Aviation Industry Optimistic Towards Brave New Horizon

Aviation Industry Optimistic Towards Brave New Horizon

May 6, 2020

There were plenty of bold predictions and optimism from aviation leaders at an industry-first virtual broadcast event hosted by Inmarsat Aviation and APEX at Flightplan, Singapore.

The global aviation industry came together for an all-day broadcast event in April to encourage collaboration during the most challenging and unpredictable time in its history.

FlightPlan: Charting a Course into the Future, hosted by Inmarsat Aviation and the Airline Passenger Experience Association (APEX), saw more than 50 leading voices exchange views on the present and future of aviation. Over 3,000 viewers tuned in from almost 100 countries worldwide for a series of live debates, interviews and news analysis.

Confidence in industry recovery

Internationl Air Transport Association Senior Vice President Airport Passenger Cargo and Security Nick Careen says while the COVID-19 pandemic has no precedent, he is confident recovery is on the horizon.

“[There is] no parallel to draw upon in recent memory. The airline industry has illustrated time and time again that if there’s any industry in the world that knows how to deal with a crisis, it’s this one,” says Careen.

Careen claims that changes to airline passenger journeys as a result of COVID-19 may include staggered boarding processes, alongside faster adoption of biometrics and self-service technologies in the airport.

Christoph Mueller, whom previously served as CEO of Malaysia Airlines and Chief Digital and Innovation Officer at Emirates Group, also expressed words of reassurance.

“I have a lot of confidence that at least a lot of airlines will come out of this crisis with a new and regained strength,” says Mueller.

In an interactive poll, FlightPlan viewers were invited to share their own predictions on the COVID-19 recovery phase throughout the day.

Key takeaways from the poll 

  • Four in ten (43%) predicted that recovery will take from 18 months to three years
  • Four in ten (44%) said the industry was poorly prepared for COVID-19
  • Nearly two fifths (36%) stated that governments have helped the industry to navigate the pandemic, but could have done more
  • 9 in 10 (87%) expect to see more deep cleaning and slower turnarounds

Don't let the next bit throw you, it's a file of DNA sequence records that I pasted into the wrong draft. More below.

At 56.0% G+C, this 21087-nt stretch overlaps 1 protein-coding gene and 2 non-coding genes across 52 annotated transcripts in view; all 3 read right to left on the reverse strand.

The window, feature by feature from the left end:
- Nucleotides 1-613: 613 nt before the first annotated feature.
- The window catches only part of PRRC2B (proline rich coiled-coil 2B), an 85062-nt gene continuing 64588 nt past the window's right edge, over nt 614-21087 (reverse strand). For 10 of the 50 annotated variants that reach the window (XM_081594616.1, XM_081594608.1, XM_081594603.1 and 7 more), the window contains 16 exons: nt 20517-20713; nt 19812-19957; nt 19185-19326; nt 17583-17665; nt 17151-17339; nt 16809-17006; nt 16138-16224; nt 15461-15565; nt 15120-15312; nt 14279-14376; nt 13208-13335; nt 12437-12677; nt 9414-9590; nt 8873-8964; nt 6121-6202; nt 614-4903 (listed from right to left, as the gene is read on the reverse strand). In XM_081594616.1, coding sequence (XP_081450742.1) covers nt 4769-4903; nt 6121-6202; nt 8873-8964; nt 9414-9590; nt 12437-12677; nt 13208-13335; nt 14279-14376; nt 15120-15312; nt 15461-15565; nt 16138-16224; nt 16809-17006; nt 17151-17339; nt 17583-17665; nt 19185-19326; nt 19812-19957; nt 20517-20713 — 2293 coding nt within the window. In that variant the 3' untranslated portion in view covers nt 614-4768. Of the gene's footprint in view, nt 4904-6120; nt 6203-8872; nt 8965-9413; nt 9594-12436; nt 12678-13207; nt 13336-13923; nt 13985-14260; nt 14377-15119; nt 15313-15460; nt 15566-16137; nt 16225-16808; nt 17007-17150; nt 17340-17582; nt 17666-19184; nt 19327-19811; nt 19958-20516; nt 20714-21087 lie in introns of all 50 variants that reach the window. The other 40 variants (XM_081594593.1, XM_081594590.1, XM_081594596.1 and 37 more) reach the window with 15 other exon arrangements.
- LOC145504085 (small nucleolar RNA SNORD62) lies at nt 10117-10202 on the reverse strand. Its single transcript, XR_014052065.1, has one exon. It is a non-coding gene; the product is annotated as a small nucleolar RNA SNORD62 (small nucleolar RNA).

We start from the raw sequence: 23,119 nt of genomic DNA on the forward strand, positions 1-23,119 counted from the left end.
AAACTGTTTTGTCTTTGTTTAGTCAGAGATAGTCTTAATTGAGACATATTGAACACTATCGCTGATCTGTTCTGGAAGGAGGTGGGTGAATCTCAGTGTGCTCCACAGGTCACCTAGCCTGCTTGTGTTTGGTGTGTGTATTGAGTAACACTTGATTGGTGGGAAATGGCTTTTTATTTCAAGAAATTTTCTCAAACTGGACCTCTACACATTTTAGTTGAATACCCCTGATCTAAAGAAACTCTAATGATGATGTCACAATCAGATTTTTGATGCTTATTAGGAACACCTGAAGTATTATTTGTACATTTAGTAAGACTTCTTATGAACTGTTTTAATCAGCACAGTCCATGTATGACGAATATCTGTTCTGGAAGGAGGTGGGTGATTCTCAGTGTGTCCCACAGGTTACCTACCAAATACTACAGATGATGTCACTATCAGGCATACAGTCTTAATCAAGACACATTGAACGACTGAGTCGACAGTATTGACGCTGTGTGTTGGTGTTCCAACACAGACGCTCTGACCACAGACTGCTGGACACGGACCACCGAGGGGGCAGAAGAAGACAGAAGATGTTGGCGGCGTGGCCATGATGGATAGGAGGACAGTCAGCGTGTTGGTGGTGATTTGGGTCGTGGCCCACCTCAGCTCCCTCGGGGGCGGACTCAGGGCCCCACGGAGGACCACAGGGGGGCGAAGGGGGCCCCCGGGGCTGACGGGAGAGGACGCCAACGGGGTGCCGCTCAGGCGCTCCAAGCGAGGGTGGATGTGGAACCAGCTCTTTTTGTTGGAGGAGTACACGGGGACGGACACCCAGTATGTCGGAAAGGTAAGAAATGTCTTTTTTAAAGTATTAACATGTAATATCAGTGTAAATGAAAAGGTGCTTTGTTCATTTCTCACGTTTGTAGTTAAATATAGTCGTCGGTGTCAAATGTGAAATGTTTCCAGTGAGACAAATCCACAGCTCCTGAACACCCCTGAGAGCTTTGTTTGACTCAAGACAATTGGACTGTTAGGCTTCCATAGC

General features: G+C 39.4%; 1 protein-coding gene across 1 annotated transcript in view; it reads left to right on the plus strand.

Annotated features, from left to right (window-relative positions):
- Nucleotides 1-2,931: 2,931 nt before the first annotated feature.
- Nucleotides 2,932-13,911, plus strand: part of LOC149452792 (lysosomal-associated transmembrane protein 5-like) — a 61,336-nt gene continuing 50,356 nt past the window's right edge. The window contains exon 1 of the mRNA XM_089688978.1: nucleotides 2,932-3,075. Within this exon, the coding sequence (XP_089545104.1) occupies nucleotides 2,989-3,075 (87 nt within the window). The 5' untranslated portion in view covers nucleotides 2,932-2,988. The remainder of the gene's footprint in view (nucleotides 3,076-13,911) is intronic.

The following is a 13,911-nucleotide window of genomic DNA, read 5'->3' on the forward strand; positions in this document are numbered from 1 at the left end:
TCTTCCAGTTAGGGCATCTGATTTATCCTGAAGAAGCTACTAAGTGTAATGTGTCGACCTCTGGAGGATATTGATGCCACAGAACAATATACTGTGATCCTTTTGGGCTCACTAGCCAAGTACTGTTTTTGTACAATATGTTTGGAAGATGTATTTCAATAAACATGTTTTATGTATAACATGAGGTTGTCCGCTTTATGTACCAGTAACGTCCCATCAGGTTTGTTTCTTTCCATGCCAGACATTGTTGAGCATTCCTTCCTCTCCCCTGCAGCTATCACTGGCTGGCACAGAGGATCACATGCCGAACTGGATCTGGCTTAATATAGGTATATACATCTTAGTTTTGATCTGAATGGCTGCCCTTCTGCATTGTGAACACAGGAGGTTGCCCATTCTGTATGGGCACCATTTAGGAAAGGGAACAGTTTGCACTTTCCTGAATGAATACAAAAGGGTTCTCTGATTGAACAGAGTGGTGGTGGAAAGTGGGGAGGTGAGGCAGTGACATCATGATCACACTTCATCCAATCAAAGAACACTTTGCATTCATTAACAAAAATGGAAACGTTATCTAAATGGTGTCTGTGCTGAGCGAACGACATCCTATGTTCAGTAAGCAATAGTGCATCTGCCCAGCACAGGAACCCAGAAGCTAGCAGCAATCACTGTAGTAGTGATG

• 86% believe that personal protective equipment (PPE) will become standard for cabin crews in the coming months
  • 8 in 10 (80%) expect thermal scanners to become part of the passenger journey; and
  • Only 9% see blood tests for airline passengers becoming the norm.

Collaboration essential to tackling aviation’s environmental impact

Discussing some of the ambitious sustainability targets the industry has previously set itself, such as net-zero carbon emissions by 2050, industry experts agreed that collaboration was fundamental.

According to Avianca CEO Anko Van Der Werff, the whole ecosystem needs to work together on this.

Commenting further, Rolls Royce CTO Paul Stein added that the impact of single-nation initiatives has been limited and a “coalition of the willing” with industry bodies, airlines, manufacturers and fuel providers is needed.

According to Stein, COVID-19 will not interrupt progress on sustainable aviation and may even push the topic higher on the agenda.

“The post-COVID-19 world is going to be one that will recognise the fragility of the planet…sustainability isn’t just going to come back to the point it was before COVID – it’s going to be an even stronger issue,” says Stein.

The FlightPlan poll results reflected this view, with 40% of respondents agreeing that COVID-19 will accelerate the drive to reduce emissions.

On the topic of digitization, Inmarsat CEO Rupert Pearce says the power of connectivity will drive global development and industry recovery.

“Although 2019 already feels as though it belongs to a different era, the pandemic has not slowed the fourth industrial revolution. I believe that digitalization lies at the heart of our ability to first survive this crisis, and then to drive our ability to rebound from it and start to thrive in whatever new reality lies in front of us,” says Pearce.

The next generation of passengers were at the centre of a discussion around the need for airlines to continue preparing for the future.

Behavioural scientist Rory Sutherland spoke of Generation Z’s “Incredible need to travel”, observing that his own children “don’t see it as a privilege – they kind of see it as a right”.

Commenting further, Aviation Analyst Alex Macheras delved deeper into their digital expectations.

“If airlines are going to better satisfy Gen Z, inflight connectivity will continue to be a driving force,” says Macheras.

Other experts agreed that these attributes, paired with growing spending power, will put young passengers in the driving seat when it comes to digital transformation in the cabin.

Inmarsat Aviation President Philip Balaam says as we look towards recovery and ensuring long-term resilience, there will be no one-size-fits all approach.

“It will remain important that airlines can differentiate for customers. It’s clear that the safety of consumers will continue to be at the forefront in this new world, and that digitisation and innovation will be crucial to driving much-needed changes, reducing environmental impact and improving passenger experience,” says Balaam.

(Ed. FlightPlan, an all-day virtual event hosted by Inmarsat Aviation and APEX Airbus was held on 29 April 2020. Keynote speakers included; Air Transport Action Group, Avianca, Collins Aerospace, Deutsche Telekom, European Space Agency, Honeywell, IATA, Japan Airlines, Panasonic Avionics and Rolls-Royce. To access the webcast, click here.)

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